We recently had a discussion in the Dean’s Advisory Council (DAC) about the idea of raising our prices over the next ten years to generate more revenue. I raised the idea with the DAC as one potential component of a larger strategy to offset likely reductions in state funding over that period. Of course we also need to think about ways to increase our private fundraising and to reduce our costs.
Some DAC members expressed concern that local governments may not be able to absorb more increases. We have raised prices over the last few years to counteract budget cuts, and luckily it hasn’t reduced course registrations or publication sales. But will it be possible to continue increasing our prices over the next ten years? I don’t know the answer to that question, and I take to heart the reactions of my colleagues on the DAC.
If we decide to raise prices, and certainly if we hope to increase our private funding, we must convince people that the School is a great investment. How? A post called “If You Want to Raise Prices, Tell a Better Story” on the Harvard Business Review blog suggests part of the answer. People are willing to pay more if there is a great story associated with a product. “In a world of abundance, what your product does for your customers is important, but not nearly as important as what your product means to them. And this second part—the story of your product—is what yields the greatest pricing power of all.”
The post describes an experiment in which inexpensive objects with little intrinsic worth—like a cracked ceramic horse—rose dramatically in value (2,700% on average) on eBay when accompanied by a story that placed them in a human context. “A shoe is a shoe is a shoe until it is a pair of TOMS shoes.” The value changes once you realize that your purchase also gives a new pair of shoes to a poor child. “Suddenly, these objects are part of an inspiring narrative—one that that [reveals] something meaningful about myself to others.”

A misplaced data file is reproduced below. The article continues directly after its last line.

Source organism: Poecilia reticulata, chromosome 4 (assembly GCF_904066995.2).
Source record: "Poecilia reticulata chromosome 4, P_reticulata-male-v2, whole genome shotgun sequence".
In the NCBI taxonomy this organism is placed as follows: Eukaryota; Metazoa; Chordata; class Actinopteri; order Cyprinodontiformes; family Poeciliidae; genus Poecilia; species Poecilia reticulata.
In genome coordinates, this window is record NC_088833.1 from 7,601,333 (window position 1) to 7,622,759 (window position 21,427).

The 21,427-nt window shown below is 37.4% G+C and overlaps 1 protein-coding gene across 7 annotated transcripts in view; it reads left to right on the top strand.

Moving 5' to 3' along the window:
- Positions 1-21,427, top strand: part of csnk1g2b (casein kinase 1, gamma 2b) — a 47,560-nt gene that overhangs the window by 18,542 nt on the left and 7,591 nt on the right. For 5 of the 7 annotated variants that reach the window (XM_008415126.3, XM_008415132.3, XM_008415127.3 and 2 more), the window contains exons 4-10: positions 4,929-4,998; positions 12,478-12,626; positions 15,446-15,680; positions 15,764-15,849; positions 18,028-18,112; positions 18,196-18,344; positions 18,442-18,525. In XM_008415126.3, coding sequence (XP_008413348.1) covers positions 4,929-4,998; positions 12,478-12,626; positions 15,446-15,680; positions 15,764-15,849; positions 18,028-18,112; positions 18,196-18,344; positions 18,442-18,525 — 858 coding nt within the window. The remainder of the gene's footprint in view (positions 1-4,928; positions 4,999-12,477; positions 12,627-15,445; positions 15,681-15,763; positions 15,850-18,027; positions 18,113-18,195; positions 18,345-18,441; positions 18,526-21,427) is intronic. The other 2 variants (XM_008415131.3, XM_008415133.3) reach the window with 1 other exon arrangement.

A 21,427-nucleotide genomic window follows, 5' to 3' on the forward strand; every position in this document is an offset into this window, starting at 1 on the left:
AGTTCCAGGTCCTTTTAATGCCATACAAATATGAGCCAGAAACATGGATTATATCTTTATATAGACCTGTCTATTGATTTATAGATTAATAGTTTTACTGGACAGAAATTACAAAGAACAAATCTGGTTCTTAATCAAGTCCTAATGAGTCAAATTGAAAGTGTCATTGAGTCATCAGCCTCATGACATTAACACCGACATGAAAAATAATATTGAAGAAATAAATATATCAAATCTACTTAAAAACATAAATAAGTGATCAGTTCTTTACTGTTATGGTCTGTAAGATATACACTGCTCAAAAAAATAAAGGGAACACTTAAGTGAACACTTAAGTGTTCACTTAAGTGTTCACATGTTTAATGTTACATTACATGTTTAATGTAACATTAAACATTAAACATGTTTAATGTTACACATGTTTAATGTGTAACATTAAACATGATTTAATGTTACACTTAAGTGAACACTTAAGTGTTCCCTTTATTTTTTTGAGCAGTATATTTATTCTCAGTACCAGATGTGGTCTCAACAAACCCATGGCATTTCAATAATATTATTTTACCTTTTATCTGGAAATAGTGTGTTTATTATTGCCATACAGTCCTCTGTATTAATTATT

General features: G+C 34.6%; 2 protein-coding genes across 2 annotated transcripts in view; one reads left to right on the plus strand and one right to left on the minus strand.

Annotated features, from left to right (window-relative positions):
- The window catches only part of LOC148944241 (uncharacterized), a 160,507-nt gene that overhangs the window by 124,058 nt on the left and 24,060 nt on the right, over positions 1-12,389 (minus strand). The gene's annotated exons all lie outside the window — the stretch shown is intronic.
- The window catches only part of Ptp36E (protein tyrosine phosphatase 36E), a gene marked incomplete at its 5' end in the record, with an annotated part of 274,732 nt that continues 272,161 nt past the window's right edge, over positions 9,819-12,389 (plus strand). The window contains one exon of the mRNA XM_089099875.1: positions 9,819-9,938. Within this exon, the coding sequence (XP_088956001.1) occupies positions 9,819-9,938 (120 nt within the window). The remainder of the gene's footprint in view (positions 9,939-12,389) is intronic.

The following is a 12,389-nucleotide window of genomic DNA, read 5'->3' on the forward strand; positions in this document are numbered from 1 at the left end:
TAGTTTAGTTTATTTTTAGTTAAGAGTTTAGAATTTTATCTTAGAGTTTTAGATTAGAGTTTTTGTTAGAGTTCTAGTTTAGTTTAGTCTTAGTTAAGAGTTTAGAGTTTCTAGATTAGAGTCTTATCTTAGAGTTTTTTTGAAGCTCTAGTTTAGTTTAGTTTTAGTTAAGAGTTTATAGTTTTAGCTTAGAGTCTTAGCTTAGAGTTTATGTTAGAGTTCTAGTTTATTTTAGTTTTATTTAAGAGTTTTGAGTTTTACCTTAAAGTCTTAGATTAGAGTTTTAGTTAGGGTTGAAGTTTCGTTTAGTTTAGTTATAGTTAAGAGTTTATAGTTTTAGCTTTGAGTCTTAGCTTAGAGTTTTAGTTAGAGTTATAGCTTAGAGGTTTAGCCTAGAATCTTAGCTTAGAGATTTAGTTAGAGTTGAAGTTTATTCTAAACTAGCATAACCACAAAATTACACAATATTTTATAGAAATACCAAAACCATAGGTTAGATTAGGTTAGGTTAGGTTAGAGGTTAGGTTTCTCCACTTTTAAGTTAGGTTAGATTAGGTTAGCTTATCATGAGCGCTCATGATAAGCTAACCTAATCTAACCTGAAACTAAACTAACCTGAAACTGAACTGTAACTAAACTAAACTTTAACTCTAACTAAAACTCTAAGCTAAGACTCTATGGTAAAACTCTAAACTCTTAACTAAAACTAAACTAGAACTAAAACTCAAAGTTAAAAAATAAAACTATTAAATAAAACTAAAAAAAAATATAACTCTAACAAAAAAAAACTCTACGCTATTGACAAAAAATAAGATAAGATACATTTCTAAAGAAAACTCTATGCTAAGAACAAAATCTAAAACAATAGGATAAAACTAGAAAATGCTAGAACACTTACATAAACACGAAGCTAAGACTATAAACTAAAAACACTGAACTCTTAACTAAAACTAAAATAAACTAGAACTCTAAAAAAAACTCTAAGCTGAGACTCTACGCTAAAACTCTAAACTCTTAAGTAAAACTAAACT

How is this idea relevant to the School given the many differences between our products and the products of a private business? Our classes, publications, and advising do have intrinsic worth for public officials. Even when products have a recognized value, however, the value may be increased because of “the story or the meaning that the objects represent to the owner.”
Can we connect our work to a narrative that officials and prospective donors find inspiring? In addition to the practical benefit of our services, can we place our work in a larger context that has an impact beyond the education of individual officials? Many public officials have incredible affection for the School. Can we describe our relationship in a way that makes it even more meaningful for North Carolina officials? I am not suggesting that we make up a story that isn’t true. I wonder if we can craft a story about our relationship with public officials that strengthens that relationship, and that convinces them to invest even more local funding to replace disappearing state money.
The School does a better job than ever of marketing our services, and it has been important as local governments have had to choose whether to invest their scarce resources in our training and publications. We have hired a terrific group of professionals and they have improved our marketing and expanded its reach. It may be necessary to place our work in a larger context, a more inspiring context, to continue increasing our revenue and to convince individual and corporate donors to invest in the School. It will be especially true for individuals, companies, and foundations who don’t have an existing relationship with us. Our marketing team will be important, but all of us will need to be involved. I look forward to working with everyone in crafting an even better story that enhances our value. What is that story?